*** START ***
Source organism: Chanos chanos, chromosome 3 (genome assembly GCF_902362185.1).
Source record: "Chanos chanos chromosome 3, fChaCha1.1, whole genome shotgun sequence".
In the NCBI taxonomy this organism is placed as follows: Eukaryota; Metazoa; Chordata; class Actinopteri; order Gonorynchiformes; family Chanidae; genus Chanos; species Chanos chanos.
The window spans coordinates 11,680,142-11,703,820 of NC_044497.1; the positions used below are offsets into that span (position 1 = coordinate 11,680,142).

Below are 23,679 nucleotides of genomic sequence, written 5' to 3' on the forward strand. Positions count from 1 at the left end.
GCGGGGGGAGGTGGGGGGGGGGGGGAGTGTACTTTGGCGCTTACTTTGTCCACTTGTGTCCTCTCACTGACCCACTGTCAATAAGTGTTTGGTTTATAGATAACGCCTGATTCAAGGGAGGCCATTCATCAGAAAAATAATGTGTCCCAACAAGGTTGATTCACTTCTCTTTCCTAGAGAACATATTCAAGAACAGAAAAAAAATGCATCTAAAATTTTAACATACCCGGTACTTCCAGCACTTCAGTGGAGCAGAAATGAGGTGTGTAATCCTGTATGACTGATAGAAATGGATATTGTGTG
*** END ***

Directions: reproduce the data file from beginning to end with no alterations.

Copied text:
Source organism: Chanos chanos, chromosome 3 (genome assembly GCF_902362185.1).
Source record: "Chanos chanos chromosome 3, fChaCha1.1, whole genome shotgun sequence".
In the NCBI taxonomy this organism is placed as follows: Eukaryota; Metazoa; Chordata; class Actinopteri; order Gonorynchiformes; family Chanidae; genus Chanos; species Chanos chanos.
The window spans coordinates 11,680,142-11,703,820 of NC_044497.1; the positions used below are offsets into that span (position 1 = coordinate 11,680,142).

Below are 23,679 nucleotides of genomic sequence, written 5' to 3' on the forward strand. Positions count from 1 at the left end.
GCGGGGGGAGGTGGGGGGGGGGGGGAGTGTACTTTGGCGCTTACTTTGTCCACTTGTGTCCTCTCACTGACCCACTGTCAATAAGTGTTTGGTTTATAGATAACGCCTGATTCAAGGGAGGCCATTCATCAGAAAAATAATGTGTCCCAACAAGGTTGATTCACTTCTCTTTCCTAGAGAACATATTCAAGAACAGAAAAAAAATGCATCTAAAATTTTAACATACCCGGTACTTCCAGCACTTCAGTGGAGCAGAAATGAGGTGTGTAATCCTGTATGACTGATAGAAATGGATATTGTGTG